Good Friday 2011
The Rev. Kate Ekrem
Last night we stripped the altar, took all the usual things out of the church. Our service today is also sort of bare bones, missing many elements, the others in an unfamiliar order. It too is stripped down, until nothing is left but the cross. In a little bit we’ll bring the cross forward and have the opportunity to kneel in front of it, or venerate it however we feel moved.
It’s not always a comfortable thing to do, facing the cross is hard for us, but how much more emotional and terrible it was for those who were with Jesus that scary night, that awful day. By the time Jesus got to the cross, most of his friends were gone. Peter wasn’t there, most of the 12 were in hiding. Jesus’ mother was there. As any mother would be.We can understand the instinctive need to see if you can help your child in some way, if there is some thing you can do even to ease the pain a little bit. And of course, the inability to really let go, wanting to be there with him even for those last few minutes. With her were three other women, Mary’s sister, Jesus’s aunt, and two of his closest followers, the wife of Clopas and Mary Magdalene, both mentioned enough times in scripture that we know they must have been very significant people in Jesus’s life. And just one of the men, probably John we don’t really know for sure. They stood there, as we stand today, at the foot of the cross, watching Jesus die.
They must have thought, screamed even, why. Why would anyone execute Jesus, he hadn’t hurt anyone, he’d only been trying to help people. Why do this to him?
It’s what we do though, isn’t it? When we have a problem, we figure out whose fault it is. Caiaphas had a problem, he figured out it was Jesus’s fault. Because we’ve got have our ducks in line, especially if you’re like Caiaphas and have a complex set of political and economic forces to keep in balance if you’re going to stay on top, going to achieve your goals. Any mistakes, any problems, have to be located somewhere outside ourselves. In any group, there’s often someone who is blamed for whatever is wrong, of whom the group says, if only we could get rid of him, then everything would be fine.
And Jesus became that person. He willingly let himself be the scapegoat, the one that we put our guilt and shame and sin on. So that every time we look another person in the face, a person that we might want to blame, we might see the face of Christ in them. Why? Caiaphas had his reasons, but God and Jesus had their reasons, too. This is how Jesus loves us, he gets inside our problem so that when we look on the thing we fear or hate, we see God, see God already there, loving us from the very center of our problem.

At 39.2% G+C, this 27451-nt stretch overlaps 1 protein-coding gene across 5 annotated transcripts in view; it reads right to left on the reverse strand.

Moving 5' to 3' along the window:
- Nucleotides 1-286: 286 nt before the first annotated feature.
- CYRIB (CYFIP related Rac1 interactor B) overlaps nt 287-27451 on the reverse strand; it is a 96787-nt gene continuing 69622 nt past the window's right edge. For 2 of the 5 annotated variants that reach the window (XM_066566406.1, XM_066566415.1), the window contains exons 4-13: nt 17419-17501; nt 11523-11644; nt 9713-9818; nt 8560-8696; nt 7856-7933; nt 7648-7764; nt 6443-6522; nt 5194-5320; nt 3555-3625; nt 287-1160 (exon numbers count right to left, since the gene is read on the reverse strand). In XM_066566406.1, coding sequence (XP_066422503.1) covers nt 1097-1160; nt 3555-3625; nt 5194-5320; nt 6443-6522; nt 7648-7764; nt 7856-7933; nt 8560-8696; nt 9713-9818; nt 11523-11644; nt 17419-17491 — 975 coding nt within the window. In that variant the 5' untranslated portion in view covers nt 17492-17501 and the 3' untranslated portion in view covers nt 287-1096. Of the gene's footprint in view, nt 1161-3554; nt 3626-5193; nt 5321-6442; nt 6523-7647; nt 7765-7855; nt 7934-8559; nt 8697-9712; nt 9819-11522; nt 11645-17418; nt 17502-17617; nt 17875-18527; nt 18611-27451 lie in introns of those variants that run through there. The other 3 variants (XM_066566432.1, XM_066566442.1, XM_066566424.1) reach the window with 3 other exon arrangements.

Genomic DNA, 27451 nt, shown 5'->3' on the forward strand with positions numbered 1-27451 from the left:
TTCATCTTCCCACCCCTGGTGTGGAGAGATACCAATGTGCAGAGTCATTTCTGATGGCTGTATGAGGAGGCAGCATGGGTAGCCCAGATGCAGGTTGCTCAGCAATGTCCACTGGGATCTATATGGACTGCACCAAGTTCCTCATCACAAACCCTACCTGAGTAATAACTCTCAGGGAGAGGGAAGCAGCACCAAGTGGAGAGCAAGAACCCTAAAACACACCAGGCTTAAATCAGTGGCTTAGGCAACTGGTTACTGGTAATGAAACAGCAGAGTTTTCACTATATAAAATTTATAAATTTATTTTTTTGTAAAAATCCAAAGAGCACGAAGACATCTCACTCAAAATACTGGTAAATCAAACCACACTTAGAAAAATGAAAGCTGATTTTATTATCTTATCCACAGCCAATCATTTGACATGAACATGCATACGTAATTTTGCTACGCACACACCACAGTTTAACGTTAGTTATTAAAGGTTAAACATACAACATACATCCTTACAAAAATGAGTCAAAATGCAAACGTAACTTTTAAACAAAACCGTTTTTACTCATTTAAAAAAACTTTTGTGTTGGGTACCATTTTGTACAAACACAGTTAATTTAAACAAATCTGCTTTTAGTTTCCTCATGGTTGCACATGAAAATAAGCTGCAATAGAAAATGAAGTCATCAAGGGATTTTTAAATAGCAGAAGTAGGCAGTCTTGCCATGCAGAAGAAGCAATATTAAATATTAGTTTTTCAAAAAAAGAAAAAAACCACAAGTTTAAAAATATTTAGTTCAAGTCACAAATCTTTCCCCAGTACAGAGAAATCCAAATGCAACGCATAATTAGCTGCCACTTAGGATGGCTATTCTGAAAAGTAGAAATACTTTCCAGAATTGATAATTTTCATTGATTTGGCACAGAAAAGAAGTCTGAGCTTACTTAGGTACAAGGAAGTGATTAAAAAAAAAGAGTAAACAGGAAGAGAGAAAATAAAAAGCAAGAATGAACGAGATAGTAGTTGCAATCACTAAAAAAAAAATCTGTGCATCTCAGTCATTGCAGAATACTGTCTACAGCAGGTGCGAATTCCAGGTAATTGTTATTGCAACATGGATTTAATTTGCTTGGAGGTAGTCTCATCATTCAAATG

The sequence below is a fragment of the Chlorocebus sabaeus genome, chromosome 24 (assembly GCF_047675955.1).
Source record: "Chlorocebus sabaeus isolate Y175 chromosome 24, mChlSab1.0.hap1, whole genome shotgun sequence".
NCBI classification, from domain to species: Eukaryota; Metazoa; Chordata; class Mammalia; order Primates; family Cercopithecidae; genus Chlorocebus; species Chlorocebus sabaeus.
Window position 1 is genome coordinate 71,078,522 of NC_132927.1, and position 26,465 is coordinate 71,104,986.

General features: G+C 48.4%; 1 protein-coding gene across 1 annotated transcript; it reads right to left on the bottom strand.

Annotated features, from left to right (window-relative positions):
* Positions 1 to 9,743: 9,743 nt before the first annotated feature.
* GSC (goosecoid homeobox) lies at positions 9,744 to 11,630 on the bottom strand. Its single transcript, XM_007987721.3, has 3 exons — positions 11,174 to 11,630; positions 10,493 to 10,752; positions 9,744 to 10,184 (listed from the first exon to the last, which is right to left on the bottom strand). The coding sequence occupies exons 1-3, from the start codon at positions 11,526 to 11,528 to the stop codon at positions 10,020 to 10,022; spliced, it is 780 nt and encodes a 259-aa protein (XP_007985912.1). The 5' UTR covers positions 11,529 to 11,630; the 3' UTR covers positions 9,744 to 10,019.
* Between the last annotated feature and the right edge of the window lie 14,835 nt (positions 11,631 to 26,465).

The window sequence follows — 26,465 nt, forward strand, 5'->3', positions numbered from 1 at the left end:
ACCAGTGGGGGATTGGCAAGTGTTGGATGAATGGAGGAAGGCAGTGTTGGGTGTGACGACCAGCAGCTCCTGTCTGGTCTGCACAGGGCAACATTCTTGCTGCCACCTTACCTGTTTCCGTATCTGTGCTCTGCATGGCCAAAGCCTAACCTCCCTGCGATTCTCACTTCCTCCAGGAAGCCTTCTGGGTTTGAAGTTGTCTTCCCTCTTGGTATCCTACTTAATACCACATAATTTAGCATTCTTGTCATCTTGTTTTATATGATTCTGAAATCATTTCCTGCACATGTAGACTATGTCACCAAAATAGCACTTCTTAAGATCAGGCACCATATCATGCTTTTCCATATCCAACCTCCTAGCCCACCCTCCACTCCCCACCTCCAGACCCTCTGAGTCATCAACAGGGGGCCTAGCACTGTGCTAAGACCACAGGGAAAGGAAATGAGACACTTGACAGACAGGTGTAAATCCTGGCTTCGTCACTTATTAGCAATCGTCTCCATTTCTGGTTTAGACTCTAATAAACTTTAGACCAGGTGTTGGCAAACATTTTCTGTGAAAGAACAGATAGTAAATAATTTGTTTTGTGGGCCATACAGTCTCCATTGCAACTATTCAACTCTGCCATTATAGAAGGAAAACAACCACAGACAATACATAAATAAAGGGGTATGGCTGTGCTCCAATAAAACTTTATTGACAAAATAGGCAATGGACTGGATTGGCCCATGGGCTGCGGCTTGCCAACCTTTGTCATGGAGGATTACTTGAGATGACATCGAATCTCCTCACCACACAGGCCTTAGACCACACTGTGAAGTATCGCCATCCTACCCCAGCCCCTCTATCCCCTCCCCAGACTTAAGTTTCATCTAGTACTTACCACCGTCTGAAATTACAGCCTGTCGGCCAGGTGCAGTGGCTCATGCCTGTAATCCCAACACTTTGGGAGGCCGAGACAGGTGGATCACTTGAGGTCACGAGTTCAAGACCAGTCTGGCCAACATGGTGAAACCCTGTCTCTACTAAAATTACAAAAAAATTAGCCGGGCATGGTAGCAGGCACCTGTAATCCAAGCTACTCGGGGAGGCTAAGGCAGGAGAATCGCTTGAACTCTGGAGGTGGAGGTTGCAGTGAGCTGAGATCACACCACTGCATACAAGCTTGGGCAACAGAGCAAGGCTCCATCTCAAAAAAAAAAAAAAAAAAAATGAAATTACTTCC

Do you know, medieval writers like St. Teresa of
loved to meditate on cross. Loved to imagine themselves there with the women at the foot of the cross. They saw Jesus smiling and beaming down at them from crucifix. “He will look at you with kindly and compassionate eyes” Teresa wrote when she urged people to meditate on the cruxifiction. That is harder for us to see, we get distracted by the pain and anguish and humiliation, but perhaps those Christians of old saw in all of that God’s ultimate love. The love of God that shines through everything else, especially when all of our stuff, whether its the beautiful stuff of worship or the everyday concerns of our lives, are all cut away. Everything’s gone today, everything that we can do is gone, And in that emptiness, the transformative work of God happens, because that’s how God works, when we are most vulnerable, most needy, God is there, opening the door to new life. Avila
In the garden, the night before, Peter wanted to fight. He grabbed that sword and cut off the Malchus’ ear. But Jesus told him to stop it. It’s not about fighting. It’s not about winning. It’s not about being right or proving yourself or showing that our side is better. All that needs to be let go. Lay it at the foot of the cross. And be filled with God’s complete and utter love for you.
They, those 4 women and 1 man, may not have known what we do – they hadn’t seen Easter morning yet – but they did know that Jesus was sacrificing himself to save them. In the garden, the night before, he had said, I’ll come quietly, take me, but let my friends go. And even there, on the cross, he said to John or whoever it was, take care of my mother, and to his mother, take care of my friends. Love one another. Don’t forget what we talked about last night.
Because, as one preacher put it, “Imperial Rome will not reign. Caiaphas and the crowds will not be the victors. The law that brought about Jesus’ death is not supreme. The scribes and the Pharisees will not prevail. But there, with dried Roman spit on his face and looking like something out of the slaughterhouse, is “the foolishness of God” and the “weakness of God” – Jesus the Victor, wise as heaven and stronger than the gates of hell.”*
That’s the mystery that this cross holds for us, and why we hold it in front of us every day and especially on this day. The mystery that Jesus is already inside of the deepest darkest places in our hearts and in our lives, transforming them, the mystery of how love and life can overpower fear and hate. This is what the cross symbolizes to us, and why we kneel before it.
*HKO in “Synthesis”